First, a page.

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Re: [ontolog-forum] Axiomatic ontology

To: "Pat Hayes" <phayes@xxxxxxx>
Cc: "[ontolog-forum]" <ontolog-forum@xxxxxxxxxxxxxxxx>
From: "Rob Freeman" <lists@xxxxxxxxxxxxxxxxxxx>
Date: Sat, 9 Feb 2008 16:08:48 +0800
Message-id: <7616afbc0802090008q5970501dl60de79cf7bd7f275@xxxxxxxxxxxxxx>
Hi Pat,    (01)

Thanks for taking the time to ask the questions.    (02)

On Feb 9, 2008 1:21 AM, Pat Hayes <phayes@xxxxxxx> wrote:
>  ...if you can extract information from it, it isn't in fact random.    (03)

With a nod to Wittgenstein, words trip us up in all kinds of ways. We
use the word "random" in the sense of "meaningless" sometimes, and
"unpredictable" other times.    (04)

I think you are using "random" in the sense of "meaningless" here, but
drawing conclusions beyond the scope of this meaning. In particular I
don't think meaningfulness need imply predictability.    (05)

But these are slippery concepts. If the discussion shows nothing else
it shows randomness is poorly understood. At the very least we need to
think about it more and should not simply dismiss information sources
(like the Web) because their elements are related randomly
(=unpredictably.)    (06)

> ...You seem here to be talking about something like a hologram (?)    (07)

A hologram codes different information from different perspectives, so
maybe the analogy is apt, yes. It's been a while since I looked at
them but I remember being fascinated when I did.    (08)

It would be interesting to know if it is possible to compress a
hologram without losing resolution. If the analogy of randomness
holds, then it should not be possible.    (09)

I was also struck by Jakub's comment he associates Kolmogorov with the
learning complexity of neural networks.  Do people in that field
understand the power of a network to represent more patterns than
there are elements? I've long felt the problem with neural networks is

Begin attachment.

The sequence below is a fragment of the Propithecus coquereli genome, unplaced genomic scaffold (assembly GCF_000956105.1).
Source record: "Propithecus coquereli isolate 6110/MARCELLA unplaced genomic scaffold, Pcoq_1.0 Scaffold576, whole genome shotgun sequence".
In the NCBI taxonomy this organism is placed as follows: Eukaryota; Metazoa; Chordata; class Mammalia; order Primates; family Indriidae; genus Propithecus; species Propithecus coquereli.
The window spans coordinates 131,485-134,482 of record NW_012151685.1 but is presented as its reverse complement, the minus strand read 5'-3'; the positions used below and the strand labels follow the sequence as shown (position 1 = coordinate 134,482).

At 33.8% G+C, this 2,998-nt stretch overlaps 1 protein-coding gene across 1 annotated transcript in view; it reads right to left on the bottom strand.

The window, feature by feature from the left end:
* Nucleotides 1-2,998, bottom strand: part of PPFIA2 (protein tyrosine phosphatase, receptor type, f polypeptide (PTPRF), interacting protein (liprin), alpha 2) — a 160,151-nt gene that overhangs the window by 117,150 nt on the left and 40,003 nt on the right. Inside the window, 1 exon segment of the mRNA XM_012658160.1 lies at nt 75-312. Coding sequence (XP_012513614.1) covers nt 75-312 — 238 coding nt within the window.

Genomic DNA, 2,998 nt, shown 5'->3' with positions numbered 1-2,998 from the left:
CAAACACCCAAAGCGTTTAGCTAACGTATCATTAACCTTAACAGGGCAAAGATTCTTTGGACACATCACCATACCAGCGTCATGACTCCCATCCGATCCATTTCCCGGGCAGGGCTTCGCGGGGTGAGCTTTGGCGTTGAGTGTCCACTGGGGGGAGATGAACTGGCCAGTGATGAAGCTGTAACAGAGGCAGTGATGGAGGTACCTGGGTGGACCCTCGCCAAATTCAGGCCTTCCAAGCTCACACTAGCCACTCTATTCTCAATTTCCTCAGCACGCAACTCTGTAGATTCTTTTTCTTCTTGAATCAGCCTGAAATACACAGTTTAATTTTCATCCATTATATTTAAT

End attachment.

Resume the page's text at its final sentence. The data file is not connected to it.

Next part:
that no-one has thought to use the network itself as a representation.
In traditional neural network applications most of the vast
representational space they offer is not used. Instead we use their
separate robustness property to try and represent problems in terms of
classical classes again, and abstract out (robustly) as few classes as
possible.    (010)

>  BTW This "not being able to form more than one at a time" starts looks
> a lot like an uncertainty principle, or at least Chaitin's Omega.
>  Which is what I thought you might be alluding to.
> No, and indeed I don't know that term. I will go and find out more about it,
> thanks for the pointer.    (011)

You should read Chaitin himself. He's an entertaining speaker. Here's
a talk I like:    (012)

http://www.cs.auckland.ac.nz/CDMTCS/chaitin/cmu.html    (013)

Anyway, it is easy to get lost in the technical detail of this. Just
to put it in context, what I am suggesting is good news. For one thing
it would mean all that random information on the Web might be a richer
source of information than we imagine, exactly because it is random.
That is, with reference to Sean Barker's posts, the Web may be able to
store more information about him exactly because his name alone tells
us little. In this view all that would be needed to access this
surfeit of information would be to accept it can only be understood as
different contradictory wholes, and focus on picking out the patterns
which matter to us at any given moment.    (014)

In fact because I'm suggesting all meaning works like this (the
chaotic cognition thing), and so is intrinsically
random/contradictory, something random like the Web (or natural
language) is the only thing which has a chance of representing
knowledge as a whole, at all.    (015)

-Rob    (016)

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